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Minneapolis Mayor Jacob Frey offers East Phillips urban farm a 99-year lease for $1

31 May 2022

East Phillips environmental activists waging a years-long tug-of-war against the city of Minneapolis for control of the former Roof Depot warehouse have come to a crossroads and need the public’s help deciding whether to fight on or compromise.

Minneapolis Mayor Jacob Frey has an offer he hopes they won’t refuse: $1 for 99 years rent on three acres of city-owned land at Longfellow Avenue and East 27th Street for an urban farm. In return, they’ll have to coexist with the Public Works facility that the city also wants to build there.

The city plans to demolish Roof Depot to build a facility for staff who maintain its sprawling water distribution system, their equipment and vehicles. They argue operating out of a central location will reduce emissions citywide.

The East Phillips Neighborhood Institute (EPNI), is a grassroots organization pushing to save the warehouse and develop it as an urban farm with affordable housing and retail instead. They and both Ward 9 City Council members of the past eight years have opposed the city’s plan because it would concentrate diesel trucks in a heavily industrialized, low-income and minority community that already suffers from high rates of asthma hospitalizations.

Frey offered EPNI the 99-year lease through recent negotiations with Council Members Jason Chavez and Emily Koski, said Dean Dovolis, EPNI board president.

During a community meeting earlier this month, he told a crowd of roughly 30 urban farm supporters that the city would help them raise money to develop the farm, take care of remediation and cover ongoing maintenance like snow plowing.

“But those three acres come with the [city’s] plans,” Dovolis said. “You get the three acres if you accept the 814 vehicles that come with it in the process. That’s sort of like the devil’s decision that’s been put out there before us.”

In a joint statement with Chavez and Koski, Frey’s office confirmed the general terms on the table. “The city is optimistic and looking forward to a successful outcome,” it read.

According to site plans created by RSP Architects in February, much of the city facility will be devoted to parking and vehicle storage, including 386 surface parking spaces for fleet and personal vehicles, a three-story parking ramp for another 428 vehicles and a fuel station.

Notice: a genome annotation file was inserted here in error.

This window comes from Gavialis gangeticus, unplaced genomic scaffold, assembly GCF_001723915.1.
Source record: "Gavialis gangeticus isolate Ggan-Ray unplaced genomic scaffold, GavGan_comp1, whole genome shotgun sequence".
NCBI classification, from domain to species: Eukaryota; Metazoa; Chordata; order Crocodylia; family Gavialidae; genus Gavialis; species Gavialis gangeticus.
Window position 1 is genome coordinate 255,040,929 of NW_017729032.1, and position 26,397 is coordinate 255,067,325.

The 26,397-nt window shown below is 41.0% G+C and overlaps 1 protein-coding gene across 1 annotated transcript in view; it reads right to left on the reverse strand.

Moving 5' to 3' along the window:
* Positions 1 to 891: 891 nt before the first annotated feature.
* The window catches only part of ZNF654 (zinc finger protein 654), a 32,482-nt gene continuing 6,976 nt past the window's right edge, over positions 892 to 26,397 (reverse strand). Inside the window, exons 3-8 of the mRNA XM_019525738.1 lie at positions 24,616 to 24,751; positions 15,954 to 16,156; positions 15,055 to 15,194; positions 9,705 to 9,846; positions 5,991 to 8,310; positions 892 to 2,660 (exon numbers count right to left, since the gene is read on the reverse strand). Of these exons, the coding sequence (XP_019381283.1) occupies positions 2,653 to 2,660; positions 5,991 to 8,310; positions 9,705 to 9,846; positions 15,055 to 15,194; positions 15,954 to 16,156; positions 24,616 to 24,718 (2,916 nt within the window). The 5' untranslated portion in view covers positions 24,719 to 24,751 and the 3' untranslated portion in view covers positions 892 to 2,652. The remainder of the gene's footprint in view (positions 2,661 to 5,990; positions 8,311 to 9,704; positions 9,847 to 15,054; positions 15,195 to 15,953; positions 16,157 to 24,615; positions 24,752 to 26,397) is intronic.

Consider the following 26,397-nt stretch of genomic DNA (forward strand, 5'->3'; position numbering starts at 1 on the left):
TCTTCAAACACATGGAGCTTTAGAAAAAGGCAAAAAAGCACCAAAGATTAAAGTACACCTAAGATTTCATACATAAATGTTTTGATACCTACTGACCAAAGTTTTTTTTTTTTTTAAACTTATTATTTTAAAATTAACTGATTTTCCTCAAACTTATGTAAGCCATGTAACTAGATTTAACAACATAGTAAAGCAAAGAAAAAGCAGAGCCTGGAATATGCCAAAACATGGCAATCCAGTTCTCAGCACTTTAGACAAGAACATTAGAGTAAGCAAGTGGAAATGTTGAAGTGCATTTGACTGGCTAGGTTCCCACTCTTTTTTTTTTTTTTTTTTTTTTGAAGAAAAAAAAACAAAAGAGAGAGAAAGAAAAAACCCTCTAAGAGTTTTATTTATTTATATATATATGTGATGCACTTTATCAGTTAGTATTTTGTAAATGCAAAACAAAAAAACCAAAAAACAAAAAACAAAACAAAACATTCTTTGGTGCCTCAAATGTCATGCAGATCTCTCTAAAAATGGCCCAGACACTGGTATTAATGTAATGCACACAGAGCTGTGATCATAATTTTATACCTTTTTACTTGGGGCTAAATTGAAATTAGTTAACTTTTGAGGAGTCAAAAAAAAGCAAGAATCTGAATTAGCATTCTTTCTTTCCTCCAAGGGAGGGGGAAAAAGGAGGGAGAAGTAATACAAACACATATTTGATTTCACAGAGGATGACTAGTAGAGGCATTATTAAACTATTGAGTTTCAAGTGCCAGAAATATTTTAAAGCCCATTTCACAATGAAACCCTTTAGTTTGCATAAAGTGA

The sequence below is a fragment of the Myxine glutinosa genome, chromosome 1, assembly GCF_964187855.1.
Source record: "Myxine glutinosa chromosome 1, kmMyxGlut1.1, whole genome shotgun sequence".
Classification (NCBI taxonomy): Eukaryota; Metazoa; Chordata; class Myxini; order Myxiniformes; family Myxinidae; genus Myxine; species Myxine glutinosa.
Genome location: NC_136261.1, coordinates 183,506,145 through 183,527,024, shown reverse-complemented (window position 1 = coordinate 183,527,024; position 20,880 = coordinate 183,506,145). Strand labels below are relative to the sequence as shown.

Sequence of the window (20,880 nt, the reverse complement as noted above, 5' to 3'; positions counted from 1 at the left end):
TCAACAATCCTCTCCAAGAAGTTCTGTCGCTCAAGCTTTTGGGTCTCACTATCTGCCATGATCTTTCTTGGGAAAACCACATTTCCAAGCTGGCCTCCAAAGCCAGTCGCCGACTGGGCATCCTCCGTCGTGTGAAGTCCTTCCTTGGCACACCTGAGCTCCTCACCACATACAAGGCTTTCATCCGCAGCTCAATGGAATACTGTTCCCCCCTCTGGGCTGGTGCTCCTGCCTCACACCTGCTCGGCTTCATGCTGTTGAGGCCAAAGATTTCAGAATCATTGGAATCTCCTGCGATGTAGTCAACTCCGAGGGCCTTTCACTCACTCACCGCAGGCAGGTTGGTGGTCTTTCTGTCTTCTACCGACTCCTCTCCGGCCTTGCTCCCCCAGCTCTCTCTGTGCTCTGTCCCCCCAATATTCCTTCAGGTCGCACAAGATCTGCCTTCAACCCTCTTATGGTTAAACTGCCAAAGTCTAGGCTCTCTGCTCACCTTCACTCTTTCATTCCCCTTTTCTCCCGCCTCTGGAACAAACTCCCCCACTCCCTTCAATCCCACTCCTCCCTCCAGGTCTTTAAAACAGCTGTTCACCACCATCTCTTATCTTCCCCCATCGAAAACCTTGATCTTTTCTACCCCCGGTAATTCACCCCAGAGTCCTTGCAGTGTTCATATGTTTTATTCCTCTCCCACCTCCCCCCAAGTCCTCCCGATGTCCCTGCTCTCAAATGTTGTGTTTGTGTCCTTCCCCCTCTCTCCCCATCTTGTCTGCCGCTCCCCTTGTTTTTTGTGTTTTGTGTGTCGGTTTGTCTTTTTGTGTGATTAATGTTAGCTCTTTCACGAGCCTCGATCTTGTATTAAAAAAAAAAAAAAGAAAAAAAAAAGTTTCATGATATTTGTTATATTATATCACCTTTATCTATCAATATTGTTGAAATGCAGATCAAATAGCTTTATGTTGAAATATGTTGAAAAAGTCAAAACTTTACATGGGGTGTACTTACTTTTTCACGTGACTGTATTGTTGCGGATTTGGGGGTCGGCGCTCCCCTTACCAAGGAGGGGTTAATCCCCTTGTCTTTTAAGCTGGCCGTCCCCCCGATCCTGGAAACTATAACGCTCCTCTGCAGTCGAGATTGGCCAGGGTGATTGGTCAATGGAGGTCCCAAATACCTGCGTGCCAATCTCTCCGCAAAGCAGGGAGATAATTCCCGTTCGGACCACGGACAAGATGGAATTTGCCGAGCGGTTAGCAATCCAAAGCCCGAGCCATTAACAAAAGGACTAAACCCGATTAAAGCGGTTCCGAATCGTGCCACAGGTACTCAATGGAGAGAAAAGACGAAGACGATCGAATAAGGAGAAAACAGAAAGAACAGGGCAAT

Former state legislator Karen Clark urged meeting attendees to carefully consider the environmental tradeoff. “One of the things that is endemic in our neighborhood is asthma,” she said. “It damages our children throughout the neighborhood. The number one reason that they miss school is because of asthma.”

Over the years, the City Council has teetered between the two proposals, preventing either from proceeding as the city’s project expenditures swelled to $14 million.

In 2018, the council voted unanimously to green-light the Public Works’ water yard. But following the pandemic and murder of George Floyd, they revisited the issue. Last fall council members ultimately decided to tear down the warehouse, but bisect the 7.5 acre property so that three acres would be set aside for community use while the city built its Public Works water yard on the remainder of the site.

In March, Chavez attempted to revise that decision and give EPNI another shot at saving the Roof Depot warehouse. He convinced eight of 13 council members to suspend work on the Public Works facility, find city funds to replenish the $14 million already spent and make new redevelopment plans in partnership with “community stakeholders.” However, Frey swiftly vetoed that vote, challenging EPNI to repay the city and prove their preferred concept would be financially feasible.

Community organizer Joe Vital asked meeting attendees to consider all options. If the community turns down the mayor’s latest offer, EPNI would have to raise $14 million to $30 million in three months to meet conditions laid out in Frey’s veto letter. Failing that, the city would proceed with demolishing Roof Depot, leaving EPNI to complete for the three-acre community site in an open bidding process.

A second community meeting has been scheduled for 1 p.m., June 12 at the East Phillips Community Center. Feedback from both meetings will guide EPNI’s decision.

“I cannot stress how much we need your input at this time,” Vital told those gathered.

EPNI is suing the city, alleging the Public Works facility should be evaluated for how much it would add to East Phillips’ cumulative air pollution. The parties have been in mediation for weeks.

The group’s lawyer, Elizabeth Royal, said that as part of settlement negotiations, city attorneys have offered EPNI exclusive development rights to the three-acre community site for 24 months with no fee. In that time, EPNI would be expected to come up with development plans for the site. The parties still are working through details and haven’t arrived at a final offer.

Sale or long-term lease of city property requires a public hearing and City Council approval. If East Phillips residents decide to take the mayor’s offer, it still would need to go through those steps, Vital said.

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